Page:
PLANS to build a four-bedroom beachside house in St Brelade’s Bay have been given the go-ahead.
But Deputy Moz Scott, who chairs the St Brelade’s Bay Association, has raised concerns about further residential development in the bay, and described the decision as ‘disappointing’.
The property – including a ‘green roof’, ‘living wall’ and swimming pool – will be built on an empty plot immediately to the west of the L’Horizon Hotel.
The Planning Committee – a group of politicians who decide on major and more controversial applications – approved the two-storey development at their latest meeting. The project had been recommended for approval by the Planning Department.
The site already had three live permissions for development but a new application last year – to build a five-bedroom house with a pitched roof – was rejected because it was judged not to comply with policies in the newly passed Bridging Island Plan.
The applicant therefore went back to the drawing board to present a new scheme, reducing the proposed home’s size and scale by 6.3% and replacing the pitched roof with a flat one.
The committee was told that the site had been purchased by a local family. It is in the Island Plan’s Built Up Area – in which development is generally encouraged – but also in the Shoreline Zone, which is more restrictive.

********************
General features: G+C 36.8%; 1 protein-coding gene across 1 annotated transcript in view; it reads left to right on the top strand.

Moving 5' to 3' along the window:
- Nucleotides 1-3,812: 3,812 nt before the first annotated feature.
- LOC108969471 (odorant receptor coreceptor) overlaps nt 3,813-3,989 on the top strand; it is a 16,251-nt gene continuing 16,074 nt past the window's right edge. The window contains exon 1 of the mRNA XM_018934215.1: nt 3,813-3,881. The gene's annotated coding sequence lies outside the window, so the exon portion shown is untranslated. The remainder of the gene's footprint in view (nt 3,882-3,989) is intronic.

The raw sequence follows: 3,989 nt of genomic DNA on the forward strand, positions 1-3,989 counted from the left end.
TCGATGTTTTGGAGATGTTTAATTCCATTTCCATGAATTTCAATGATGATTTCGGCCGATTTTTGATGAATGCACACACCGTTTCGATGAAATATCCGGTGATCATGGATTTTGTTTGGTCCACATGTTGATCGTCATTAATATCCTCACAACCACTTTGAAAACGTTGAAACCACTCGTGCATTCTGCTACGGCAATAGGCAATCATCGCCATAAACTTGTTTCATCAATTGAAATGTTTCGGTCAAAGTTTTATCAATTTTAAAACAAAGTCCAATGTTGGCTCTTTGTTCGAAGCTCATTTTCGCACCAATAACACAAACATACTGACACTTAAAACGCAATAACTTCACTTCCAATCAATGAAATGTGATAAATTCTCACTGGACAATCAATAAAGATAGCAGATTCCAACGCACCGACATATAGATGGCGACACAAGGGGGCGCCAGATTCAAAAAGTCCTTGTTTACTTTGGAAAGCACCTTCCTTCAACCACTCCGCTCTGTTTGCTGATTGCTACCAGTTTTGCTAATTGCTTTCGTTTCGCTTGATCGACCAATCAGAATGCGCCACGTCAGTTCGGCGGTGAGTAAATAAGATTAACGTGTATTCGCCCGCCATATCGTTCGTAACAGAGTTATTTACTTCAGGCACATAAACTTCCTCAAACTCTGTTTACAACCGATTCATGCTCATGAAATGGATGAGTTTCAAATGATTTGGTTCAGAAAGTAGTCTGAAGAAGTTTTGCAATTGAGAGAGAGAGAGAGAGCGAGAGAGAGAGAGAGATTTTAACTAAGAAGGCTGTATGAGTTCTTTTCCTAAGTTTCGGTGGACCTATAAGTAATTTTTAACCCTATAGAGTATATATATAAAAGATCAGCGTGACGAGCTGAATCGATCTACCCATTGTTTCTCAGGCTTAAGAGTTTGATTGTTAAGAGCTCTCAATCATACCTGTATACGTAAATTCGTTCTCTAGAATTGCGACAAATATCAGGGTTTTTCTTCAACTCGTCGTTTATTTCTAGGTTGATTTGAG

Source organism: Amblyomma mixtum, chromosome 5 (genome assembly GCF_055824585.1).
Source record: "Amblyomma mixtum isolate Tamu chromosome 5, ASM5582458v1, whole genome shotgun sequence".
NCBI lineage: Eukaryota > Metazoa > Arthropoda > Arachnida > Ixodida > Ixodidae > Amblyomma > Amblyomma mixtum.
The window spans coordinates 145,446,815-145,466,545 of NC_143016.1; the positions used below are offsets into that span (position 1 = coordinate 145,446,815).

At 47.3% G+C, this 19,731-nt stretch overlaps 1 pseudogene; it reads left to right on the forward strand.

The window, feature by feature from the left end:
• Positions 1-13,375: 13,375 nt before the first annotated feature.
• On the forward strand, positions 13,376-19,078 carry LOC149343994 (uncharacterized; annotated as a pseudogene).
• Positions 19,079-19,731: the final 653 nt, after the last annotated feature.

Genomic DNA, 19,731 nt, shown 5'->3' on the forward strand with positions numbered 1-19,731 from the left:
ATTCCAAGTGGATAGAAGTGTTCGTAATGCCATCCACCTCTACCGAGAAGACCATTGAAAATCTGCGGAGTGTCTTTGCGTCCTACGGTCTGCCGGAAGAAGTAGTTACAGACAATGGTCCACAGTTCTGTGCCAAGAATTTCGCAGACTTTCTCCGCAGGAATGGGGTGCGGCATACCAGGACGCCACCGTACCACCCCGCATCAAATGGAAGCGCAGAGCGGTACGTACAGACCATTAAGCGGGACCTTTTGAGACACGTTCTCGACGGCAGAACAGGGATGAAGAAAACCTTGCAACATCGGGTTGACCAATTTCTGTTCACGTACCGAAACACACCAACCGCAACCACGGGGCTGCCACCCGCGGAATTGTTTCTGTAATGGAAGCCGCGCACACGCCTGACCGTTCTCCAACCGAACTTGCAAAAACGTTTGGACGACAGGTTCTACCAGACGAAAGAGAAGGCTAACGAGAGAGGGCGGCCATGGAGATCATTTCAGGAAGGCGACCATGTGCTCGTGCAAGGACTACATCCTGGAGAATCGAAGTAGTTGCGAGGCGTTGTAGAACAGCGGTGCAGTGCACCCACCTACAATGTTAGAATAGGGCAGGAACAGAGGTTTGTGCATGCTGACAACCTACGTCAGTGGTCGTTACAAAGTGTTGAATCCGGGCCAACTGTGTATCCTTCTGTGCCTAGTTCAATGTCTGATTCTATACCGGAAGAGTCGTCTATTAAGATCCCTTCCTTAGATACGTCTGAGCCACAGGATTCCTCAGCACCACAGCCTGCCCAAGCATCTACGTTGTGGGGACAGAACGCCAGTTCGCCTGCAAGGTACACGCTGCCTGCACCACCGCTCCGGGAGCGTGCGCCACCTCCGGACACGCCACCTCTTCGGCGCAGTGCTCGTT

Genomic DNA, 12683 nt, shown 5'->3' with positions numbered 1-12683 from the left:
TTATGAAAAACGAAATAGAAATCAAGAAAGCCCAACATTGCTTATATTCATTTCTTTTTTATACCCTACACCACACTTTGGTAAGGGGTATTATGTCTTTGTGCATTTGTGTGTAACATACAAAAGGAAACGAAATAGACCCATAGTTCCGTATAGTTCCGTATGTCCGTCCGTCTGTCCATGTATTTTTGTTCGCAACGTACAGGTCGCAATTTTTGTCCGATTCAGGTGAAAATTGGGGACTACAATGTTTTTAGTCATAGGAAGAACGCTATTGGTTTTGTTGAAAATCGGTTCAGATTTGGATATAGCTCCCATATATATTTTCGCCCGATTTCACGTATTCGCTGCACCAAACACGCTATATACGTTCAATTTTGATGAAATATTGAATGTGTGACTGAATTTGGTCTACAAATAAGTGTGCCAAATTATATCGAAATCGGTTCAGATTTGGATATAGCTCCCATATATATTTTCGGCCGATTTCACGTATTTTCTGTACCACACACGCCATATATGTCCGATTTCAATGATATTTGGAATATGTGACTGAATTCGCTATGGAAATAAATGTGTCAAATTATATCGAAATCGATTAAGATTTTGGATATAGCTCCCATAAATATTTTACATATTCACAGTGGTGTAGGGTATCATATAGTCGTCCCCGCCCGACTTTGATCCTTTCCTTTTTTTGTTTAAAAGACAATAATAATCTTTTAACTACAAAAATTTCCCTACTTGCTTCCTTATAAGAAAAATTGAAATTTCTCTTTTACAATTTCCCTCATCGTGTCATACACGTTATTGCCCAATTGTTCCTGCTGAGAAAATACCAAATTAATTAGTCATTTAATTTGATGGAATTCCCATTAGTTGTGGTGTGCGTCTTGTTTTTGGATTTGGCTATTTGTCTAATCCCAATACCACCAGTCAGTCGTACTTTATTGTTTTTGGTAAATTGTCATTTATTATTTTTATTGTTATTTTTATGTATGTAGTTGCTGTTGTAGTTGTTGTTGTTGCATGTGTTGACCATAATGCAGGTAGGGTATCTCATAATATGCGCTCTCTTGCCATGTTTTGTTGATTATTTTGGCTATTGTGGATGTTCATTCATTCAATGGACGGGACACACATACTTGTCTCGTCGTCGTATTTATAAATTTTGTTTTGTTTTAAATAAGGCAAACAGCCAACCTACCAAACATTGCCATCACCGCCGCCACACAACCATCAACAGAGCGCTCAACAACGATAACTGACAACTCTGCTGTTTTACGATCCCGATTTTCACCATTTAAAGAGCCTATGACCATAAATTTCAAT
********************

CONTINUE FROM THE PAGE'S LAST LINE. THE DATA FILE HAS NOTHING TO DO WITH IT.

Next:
Commenting following the approval, Deputy Scott said: ‘It is disappointing that the Planning Committee had exercised its discretion to approve an application for a large residential building with a flat roof on the seafront of St Brelade’s Bay. This is despite an amendment to planning policy brought by Constable Jackson of St Brelade and approved by the States Assembly last year to restrict further residential development in the bay.
‘There is a need for neighbourhood planning that respects the majority views of local residents and the public over the views of individual States Members and planning officers.’
Approving the application, the committee said: ‘This latest application is for an alternative form of development to the [previous] approvals, delivering reductions in overall floorspace and footprint when compared to the most recently approved new dwelling.
‘Its overall visual impact is also broadly the same.
‘On this basis, the committee is satisfied that the scale and design of the scheme is appropriate and acceptable in this location, having regard to the zoning constraints of the Bridging Island Plan, together with the planning history.
‘The concerns raised by nearby residents relating to overlooking / loss of privacy are noted. Notwithstanding these objections, the committee is satisfied that the development will not result in unreasonable harm being caused to the amenities of these neighbours.’